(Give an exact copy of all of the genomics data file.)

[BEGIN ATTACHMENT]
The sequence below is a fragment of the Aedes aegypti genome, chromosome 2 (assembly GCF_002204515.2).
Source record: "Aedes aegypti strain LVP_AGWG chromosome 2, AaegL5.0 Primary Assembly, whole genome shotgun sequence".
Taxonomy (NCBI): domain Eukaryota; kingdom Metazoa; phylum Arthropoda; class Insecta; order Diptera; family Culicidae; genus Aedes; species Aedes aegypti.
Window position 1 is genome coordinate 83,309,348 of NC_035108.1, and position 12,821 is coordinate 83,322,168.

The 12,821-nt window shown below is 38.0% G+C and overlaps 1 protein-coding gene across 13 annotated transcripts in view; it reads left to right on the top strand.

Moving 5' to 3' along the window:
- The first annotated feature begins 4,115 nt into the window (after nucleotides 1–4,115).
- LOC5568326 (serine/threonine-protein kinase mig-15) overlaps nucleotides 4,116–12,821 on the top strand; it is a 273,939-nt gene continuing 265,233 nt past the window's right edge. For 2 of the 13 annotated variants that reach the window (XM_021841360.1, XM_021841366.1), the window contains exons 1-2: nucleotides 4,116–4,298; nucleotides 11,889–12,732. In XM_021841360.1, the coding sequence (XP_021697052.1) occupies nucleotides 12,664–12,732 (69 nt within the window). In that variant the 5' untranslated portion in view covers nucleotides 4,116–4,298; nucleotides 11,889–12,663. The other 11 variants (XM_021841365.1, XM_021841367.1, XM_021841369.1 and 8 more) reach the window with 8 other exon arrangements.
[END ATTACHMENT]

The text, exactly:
The sequence below is a fragment of the Aedes aegypti genome, chromosome 2 (assembly GCF_002204515.2).
Source record: "Aedes aegypti strain LVP_AGWG chromosome 2, AaegL5.0 Primary Assembly, whole genome shotgun sequence".
Taxonomy (NCBI): domain Eukaryota; kingdom Metazoa; phylum Arthropoda; class Insecta; order Diptera; family Culicidae; genus Aedes; species Aedes aegypti.
Window position 1 is genome coordinate 83,309,348 of NC_035108.1, and position 12,821 is coordinate 83,322,168.

The 12,821-nt window shown below is 38.0% G+C and overlaps 1 protein-coding gene across 13 annotated transcripts in view; it reads left to right on the top strand.

Moving 5' to 3' along the window:
- The first annotated feature begins 4,115 nt into the window (after nucleotides 1–4,115).
- LOC5568326 (serine/threonine-protein kinase mig-15) overlaps nucleotides 4,116–12,821 on the top strand; it is a 273,939-nt gene continuing 265,233 nt past the window's right edge. For 2 of the 13 annotated variants that reach the window (XM_021841360.1, XM_021841366.1), the window contains exons 1-2: nucleotides 4,116–4,298; nucleotides 11,889–12,732. In XM_021841360.1, the coding sequence (XP_021697052.1) occupies nucleotides 12,664–12,732 (69 nt within the window). In that variant the 5' untranslated portion in view covers nucleotides 4,116–4,298; nucleotides 11,889–12,663. The other 11 variants (XM_021841365.1, XM_021841367.1, XM_021841369.1 and 8 more) reach the window with 8 other exon arrangements.